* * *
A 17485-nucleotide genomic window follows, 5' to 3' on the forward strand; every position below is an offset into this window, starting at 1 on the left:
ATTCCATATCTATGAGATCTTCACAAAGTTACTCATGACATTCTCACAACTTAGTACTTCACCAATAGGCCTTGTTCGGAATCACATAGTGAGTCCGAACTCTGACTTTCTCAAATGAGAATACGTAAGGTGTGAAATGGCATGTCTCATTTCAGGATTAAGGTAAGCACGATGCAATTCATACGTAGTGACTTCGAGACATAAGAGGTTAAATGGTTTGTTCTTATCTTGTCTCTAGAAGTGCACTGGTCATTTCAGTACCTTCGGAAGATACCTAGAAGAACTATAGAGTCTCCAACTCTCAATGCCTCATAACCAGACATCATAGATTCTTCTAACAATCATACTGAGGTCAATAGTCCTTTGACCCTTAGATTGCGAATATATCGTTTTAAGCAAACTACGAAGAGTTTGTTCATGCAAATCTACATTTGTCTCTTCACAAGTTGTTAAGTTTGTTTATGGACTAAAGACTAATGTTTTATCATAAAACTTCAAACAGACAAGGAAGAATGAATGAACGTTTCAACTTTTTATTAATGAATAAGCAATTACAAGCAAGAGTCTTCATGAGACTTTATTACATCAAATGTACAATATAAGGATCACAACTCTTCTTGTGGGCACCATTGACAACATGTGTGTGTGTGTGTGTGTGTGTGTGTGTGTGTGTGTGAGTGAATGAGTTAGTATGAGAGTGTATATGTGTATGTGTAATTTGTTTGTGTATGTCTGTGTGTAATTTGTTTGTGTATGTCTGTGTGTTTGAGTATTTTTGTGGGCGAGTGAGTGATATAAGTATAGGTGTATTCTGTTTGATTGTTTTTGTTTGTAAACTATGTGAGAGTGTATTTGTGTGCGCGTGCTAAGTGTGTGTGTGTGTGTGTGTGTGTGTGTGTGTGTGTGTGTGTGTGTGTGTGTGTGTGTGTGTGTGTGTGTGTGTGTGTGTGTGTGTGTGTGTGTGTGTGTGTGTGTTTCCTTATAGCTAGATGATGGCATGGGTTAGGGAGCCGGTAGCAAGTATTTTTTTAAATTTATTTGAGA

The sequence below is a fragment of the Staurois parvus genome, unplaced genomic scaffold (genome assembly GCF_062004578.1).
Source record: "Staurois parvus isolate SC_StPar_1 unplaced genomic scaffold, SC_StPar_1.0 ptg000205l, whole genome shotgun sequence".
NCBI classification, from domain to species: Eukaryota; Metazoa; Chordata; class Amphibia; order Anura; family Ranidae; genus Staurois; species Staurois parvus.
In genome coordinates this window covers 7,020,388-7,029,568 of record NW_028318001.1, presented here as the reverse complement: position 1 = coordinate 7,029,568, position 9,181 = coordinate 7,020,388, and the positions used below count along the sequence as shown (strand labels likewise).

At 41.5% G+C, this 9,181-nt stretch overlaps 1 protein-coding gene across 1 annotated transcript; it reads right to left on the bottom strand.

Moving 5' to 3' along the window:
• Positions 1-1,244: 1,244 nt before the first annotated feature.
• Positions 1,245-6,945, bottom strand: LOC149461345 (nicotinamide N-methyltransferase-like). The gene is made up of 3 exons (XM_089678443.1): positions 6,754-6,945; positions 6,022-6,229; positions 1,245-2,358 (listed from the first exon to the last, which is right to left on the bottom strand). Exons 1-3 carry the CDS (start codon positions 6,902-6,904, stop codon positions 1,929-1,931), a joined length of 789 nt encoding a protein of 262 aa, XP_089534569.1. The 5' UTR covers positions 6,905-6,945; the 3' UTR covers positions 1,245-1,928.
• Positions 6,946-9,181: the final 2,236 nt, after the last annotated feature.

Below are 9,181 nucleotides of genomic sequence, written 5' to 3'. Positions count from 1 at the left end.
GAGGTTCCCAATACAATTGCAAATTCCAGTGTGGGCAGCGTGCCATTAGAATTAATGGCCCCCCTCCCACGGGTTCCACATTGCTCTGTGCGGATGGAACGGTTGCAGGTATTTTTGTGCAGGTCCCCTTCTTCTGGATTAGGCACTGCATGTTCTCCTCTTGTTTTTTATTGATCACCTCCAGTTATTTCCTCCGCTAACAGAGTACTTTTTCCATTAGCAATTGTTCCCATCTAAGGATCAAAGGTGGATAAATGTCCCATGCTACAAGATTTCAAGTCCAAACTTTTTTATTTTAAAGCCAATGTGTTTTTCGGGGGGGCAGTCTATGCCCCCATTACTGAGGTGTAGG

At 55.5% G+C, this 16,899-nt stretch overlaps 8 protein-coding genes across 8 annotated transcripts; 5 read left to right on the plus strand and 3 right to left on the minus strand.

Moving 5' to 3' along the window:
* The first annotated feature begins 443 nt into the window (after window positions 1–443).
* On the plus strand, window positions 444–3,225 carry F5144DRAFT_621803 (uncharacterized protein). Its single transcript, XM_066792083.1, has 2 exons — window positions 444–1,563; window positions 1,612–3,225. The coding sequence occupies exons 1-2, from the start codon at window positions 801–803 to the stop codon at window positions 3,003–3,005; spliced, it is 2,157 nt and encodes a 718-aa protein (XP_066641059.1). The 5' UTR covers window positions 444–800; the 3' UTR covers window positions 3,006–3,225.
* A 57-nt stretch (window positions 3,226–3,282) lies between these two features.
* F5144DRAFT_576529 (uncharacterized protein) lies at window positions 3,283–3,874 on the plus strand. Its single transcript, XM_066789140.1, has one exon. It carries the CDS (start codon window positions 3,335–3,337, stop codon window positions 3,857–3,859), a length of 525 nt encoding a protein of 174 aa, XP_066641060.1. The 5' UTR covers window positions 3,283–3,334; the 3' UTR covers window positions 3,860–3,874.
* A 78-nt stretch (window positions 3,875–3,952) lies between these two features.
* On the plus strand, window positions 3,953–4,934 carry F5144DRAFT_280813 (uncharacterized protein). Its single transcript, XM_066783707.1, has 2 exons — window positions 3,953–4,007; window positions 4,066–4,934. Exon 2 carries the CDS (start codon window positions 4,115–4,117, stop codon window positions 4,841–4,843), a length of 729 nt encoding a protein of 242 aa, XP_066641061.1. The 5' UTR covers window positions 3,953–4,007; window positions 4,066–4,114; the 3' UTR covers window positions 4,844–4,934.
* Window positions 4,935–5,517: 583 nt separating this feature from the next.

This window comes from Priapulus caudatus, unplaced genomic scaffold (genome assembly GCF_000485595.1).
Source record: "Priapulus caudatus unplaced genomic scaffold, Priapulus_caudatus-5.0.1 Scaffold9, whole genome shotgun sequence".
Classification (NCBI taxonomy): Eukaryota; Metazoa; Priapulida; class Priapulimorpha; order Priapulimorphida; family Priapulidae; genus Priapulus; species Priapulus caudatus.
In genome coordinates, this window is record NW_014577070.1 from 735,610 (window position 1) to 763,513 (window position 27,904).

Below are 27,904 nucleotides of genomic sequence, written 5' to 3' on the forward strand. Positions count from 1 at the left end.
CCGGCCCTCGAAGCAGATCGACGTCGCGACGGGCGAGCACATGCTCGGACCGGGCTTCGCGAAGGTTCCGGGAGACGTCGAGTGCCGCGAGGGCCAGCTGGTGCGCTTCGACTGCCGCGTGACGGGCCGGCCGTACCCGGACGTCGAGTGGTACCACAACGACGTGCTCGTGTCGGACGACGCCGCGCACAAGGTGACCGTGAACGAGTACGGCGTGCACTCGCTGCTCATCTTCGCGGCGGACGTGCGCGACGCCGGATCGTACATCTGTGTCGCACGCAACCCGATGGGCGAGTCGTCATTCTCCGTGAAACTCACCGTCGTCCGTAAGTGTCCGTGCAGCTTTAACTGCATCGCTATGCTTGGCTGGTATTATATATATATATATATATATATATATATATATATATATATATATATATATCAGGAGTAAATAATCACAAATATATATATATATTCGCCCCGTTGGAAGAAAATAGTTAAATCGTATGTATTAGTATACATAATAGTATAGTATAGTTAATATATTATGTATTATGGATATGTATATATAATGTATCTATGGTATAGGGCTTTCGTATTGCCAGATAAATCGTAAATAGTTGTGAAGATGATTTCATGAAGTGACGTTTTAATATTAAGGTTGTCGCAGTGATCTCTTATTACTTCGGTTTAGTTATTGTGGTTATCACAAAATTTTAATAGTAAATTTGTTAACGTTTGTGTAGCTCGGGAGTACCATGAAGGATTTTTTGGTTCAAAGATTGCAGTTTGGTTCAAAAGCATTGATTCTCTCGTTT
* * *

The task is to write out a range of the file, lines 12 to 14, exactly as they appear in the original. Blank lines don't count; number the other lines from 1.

Below are 9,181 nucleotides of genomic sequence, written 5' to 3'. Positions count from 1 at the left end.
GAGGTTCCCAATACAATTGCAAATTCCAGTGTGGGCAGCGTGCCATTAGAATTAATGGCCCCCCTCCCACGGGTTCCACATTGCTCTGTGCGGATGGAACGGTTGCAGGTATTTTTGTGCAGGTCCCCTTCTTCTGGATTAGGCACTGCATGTTCTCCTCTTGTTTTTTATTGATCACCTCCAGTTATTTCCTCCGCTAACAGAGTACTTTTTCCATTAGCAATTGTTCCCATCTAAGGATCAAAGGTGGATAAATGTCCCATGCTACAAGATTTCAAGTCCAAACTTTTTTATTTTAAAGCCAATGTGTTTTTCGGGGGGGCAGTCTATGCCCCCATTACTGAGGTGTAGG

At 55.5% G+C, this 16,899-nt stretch overlaps 8 protein-coding genes across 8 annotated transcripts; 5 read left to right on the plus strand and 3 right to left on the minus strand.